With DigitalOcean you can deploy your very own cloud based server in a very short time. This makes is perfect for hosting web apps. You can use Node.js to run as a web server and serve files and responses to the client. Setting up a Node.js powered web server is relatively easy when using DigitalOcean.
In this article I’ll guide you from setting up a DigitalOcean droplet to running a simple HTTP static file server in Node.js.
You can use Node.js to act as a static file server. It receives a request for a file, and Node.js returns the file contents. It’s very basic and standard functionality you see in most HTTP servers like Apache and nginx.
In order to get the web server running we need to do four things:
- Sign up for DigitalOcean
- Create a Droplet from a predefined image
- Install a Node.js web server on your droplet
- Create startup script to run your application as a service
##1. Sign up for DigitalOcean
First things first, in order to follow this tutorial you’ll have to register for an account at DigitalOcean. With this referral link you’ll get $10 in credits for free!
You can skip this step if you’re already signed up.
2. Create a Droplet from a predefined image
Once you’re signed up and logged in to your account, you’ll end up on the list of droplets you own. If you’re new it should be an empty list.
Go ahead and press the big green ‘create’ or blue ‘create droplet’ button to create a new droplet.
Create new droplet in Digital Ocean
Enter a host name for your droplet. Choose a size and region.
The smallest size plan is big enough for most simple applications and the static server we’re making works great on this plan.
It’s probably smart to choose a region that is close to you or where the application is mostly used.
Now select the predefined Node.js image. It runs on Ubuntu 14.04 at the time of writing.
Select the Node.js image
Hit ‘create droplet’ at the bottom of the page and your droplet will be created.
3. Install a Node.js web server on your droplet
When DigitalOcean is done creating your droplet, you should receive an email with the ip address of the droplet, the username and the password. These are used to login to your droplet using ssh.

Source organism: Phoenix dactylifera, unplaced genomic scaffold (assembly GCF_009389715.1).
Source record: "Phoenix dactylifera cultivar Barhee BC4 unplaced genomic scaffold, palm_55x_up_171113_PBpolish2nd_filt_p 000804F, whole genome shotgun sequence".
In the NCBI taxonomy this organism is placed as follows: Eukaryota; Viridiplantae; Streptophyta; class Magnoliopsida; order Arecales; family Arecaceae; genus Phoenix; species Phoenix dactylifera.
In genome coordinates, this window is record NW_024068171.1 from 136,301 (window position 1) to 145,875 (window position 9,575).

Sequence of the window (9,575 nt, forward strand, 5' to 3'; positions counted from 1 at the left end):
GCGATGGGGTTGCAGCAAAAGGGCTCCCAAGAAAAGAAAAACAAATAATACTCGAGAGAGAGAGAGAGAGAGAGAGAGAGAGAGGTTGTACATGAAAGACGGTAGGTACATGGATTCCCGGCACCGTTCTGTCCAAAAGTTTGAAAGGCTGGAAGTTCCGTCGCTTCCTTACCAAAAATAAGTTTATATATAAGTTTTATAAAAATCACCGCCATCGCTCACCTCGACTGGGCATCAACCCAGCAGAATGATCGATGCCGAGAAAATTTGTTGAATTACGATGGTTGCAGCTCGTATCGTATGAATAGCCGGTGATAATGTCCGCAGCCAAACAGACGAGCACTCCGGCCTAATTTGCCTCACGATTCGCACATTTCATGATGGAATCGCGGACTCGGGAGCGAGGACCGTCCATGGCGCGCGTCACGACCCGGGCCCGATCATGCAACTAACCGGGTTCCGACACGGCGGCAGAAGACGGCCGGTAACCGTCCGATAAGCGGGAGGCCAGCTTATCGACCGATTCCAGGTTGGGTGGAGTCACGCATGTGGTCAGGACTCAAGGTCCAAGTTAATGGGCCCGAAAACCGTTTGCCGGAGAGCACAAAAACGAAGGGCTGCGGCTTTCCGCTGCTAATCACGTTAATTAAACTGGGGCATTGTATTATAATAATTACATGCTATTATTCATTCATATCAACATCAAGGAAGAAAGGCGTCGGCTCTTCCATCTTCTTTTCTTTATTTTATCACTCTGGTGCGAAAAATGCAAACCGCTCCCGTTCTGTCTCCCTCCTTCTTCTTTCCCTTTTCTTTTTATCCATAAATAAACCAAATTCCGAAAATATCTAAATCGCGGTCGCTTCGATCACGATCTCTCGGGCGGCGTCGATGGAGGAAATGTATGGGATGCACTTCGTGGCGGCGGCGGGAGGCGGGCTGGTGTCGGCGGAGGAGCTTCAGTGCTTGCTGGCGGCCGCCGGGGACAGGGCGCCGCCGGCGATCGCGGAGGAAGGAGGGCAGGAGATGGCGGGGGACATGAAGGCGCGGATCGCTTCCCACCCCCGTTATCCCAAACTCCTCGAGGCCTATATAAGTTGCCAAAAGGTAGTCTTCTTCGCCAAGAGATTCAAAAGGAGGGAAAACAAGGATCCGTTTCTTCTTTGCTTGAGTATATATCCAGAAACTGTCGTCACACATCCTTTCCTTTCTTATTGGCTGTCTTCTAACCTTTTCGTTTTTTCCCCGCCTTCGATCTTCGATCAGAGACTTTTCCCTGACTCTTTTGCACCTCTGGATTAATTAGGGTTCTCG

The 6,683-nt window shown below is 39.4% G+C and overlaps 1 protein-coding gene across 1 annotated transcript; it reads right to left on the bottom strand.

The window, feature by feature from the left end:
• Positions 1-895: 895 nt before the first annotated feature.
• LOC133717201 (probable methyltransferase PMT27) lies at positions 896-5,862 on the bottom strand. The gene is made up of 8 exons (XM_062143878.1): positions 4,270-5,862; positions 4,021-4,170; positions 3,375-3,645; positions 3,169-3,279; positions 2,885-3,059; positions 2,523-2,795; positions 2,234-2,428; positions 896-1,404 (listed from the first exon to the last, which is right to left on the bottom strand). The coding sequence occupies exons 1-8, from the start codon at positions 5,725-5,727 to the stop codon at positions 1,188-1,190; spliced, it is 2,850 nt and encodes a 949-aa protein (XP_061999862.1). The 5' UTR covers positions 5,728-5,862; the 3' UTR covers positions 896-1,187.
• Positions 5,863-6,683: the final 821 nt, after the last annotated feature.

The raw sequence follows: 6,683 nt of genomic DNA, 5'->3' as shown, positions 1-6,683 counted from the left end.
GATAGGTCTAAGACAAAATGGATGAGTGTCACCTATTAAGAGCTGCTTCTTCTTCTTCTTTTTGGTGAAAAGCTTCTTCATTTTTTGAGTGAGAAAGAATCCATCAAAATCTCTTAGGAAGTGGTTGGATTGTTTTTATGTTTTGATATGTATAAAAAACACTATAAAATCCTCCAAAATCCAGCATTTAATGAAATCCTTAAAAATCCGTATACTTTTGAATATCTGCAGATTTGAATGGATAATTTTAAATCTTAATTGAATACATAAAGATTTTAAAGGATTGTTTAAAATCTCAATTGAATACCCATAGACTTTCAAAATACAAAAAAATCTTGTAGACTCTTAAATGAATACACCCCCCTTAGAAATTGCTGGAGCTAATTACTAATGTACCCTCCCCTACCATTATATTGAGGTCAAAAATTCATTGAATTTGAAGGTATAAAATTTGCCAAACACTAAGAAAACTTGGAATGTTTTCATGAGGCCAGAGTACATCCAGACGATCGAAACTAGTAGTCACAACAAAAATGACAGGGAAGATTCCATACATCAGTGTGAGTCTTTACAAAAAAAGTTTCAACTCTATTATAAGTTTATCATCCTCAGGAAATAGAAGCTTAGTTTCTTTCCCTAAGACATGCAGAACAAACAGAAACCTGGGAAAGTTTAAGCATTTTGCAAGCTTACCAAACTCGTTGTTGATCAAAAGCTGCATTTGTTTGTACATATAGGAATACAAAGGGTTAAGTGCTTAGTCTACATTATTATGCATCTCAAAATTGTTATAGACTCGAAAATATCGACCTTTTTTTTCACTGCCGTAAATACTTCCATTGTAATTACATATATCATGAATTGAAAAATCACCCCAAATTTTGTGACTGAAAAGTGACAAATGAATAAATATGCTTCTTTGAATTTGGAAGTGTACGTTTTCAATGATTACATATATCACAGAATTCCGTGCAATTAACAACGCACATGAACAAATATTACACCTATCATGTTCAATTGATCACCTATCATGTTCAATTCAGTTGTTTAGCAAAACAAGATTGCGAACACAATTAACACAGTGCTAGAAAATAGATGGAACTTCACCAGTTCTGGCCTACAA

Open up terminal or something similar that enables terminal access to external server through ssh.
Connect to the server by executing the following line, replace
ipaddress with the credentials in the email you got.
Enter the password you got in the email. You should now be logged in to your droplet through ssh.
We need to make a place for the Node.js application and the folder with files that will be served. Create a folder called
/var/www/ and navigate to that folder.
mkdir /var/www cd /var/www
The application will be using npm for its dependencies. The application will essentially be a Node.js app which listens to incoming requests to the server while it’s running.
Connect is a perfectly fine middleware to handle those requests. We can add other middleware to connect so that it does more for us. In the example in the GitHub readme of connect you can see they use
compression to compress the response. This is used as a middleware in connect.
serve-static is the middleware that handles static file requests. We’ll use these packages in this example.
Init the project.
Answer the questions and then install the dependencies.
npm install --save compression connect http serve-static
The following simple server application script is based on connect’s readme, but stripped down for our needs.
Place to following code in a file called
server.js. (By doing
var connect = require('connect'); var http = require('http'); var app = connect(); var compression = require('compression') app.use(compression()) var static = require('serve-static'); app.use(static(__dirname + "/httpdocs")); http.createServer(app).listen(process.env.PORT || 80);
To start the web server, execute the script using Node.js.
All the files that are in
/var/www/httpdocs will now be available publicly. You can adjust the folder name by adjusting it in the script. You can also put in an absolute path to a folder if you’d like.
To stop running the server (do so for the purpose of this tutorial) press
ctrl + c.
Next up is making the server execute the script on startup or reboot. So when something goes wrong you don’t have to manually rerun the Node.js script.
4. Create startup script to run your application as a service
To run the Node.js powered web server as a service, we can use Upstart. Upstart provides an easy and scriptable way to add your own daemons.
It will run commands on startup and power down of the server, which will be perfect in this situation.
Create a file called
The following script is an adjustment of Kevin van Zonneveld’s Upstart script.
Place the contents in the file that you just opened in vim.
description "node.js server" author "Your name" # used to be: start on startup # until we found some mounts weren't ready yet while booting: start on started mountall stop on shutdown # Automatically Respawn: respawn respawn limit 99 5 script # Not sure why $HOME is needed, but we found that it is: export HOME="/root" exec /usr/local/bin/node /var/www/server.js >> /var/log/node.log 2>&1 end script
Note that at the end of the script
/var/www/server.js is executed by Node.js. If you saved the file on a different location, you can change the path.
To start the service that was just created type the following command.
You now know how to create your own droplet using DigitalOcean and how to run a simple HTTP server on it. To access the files through your Internet browser you can go to the ip address of your droplet directly.
Suggestions for a better, safer solution are welcome. Reach out on Twitter or use my contact form.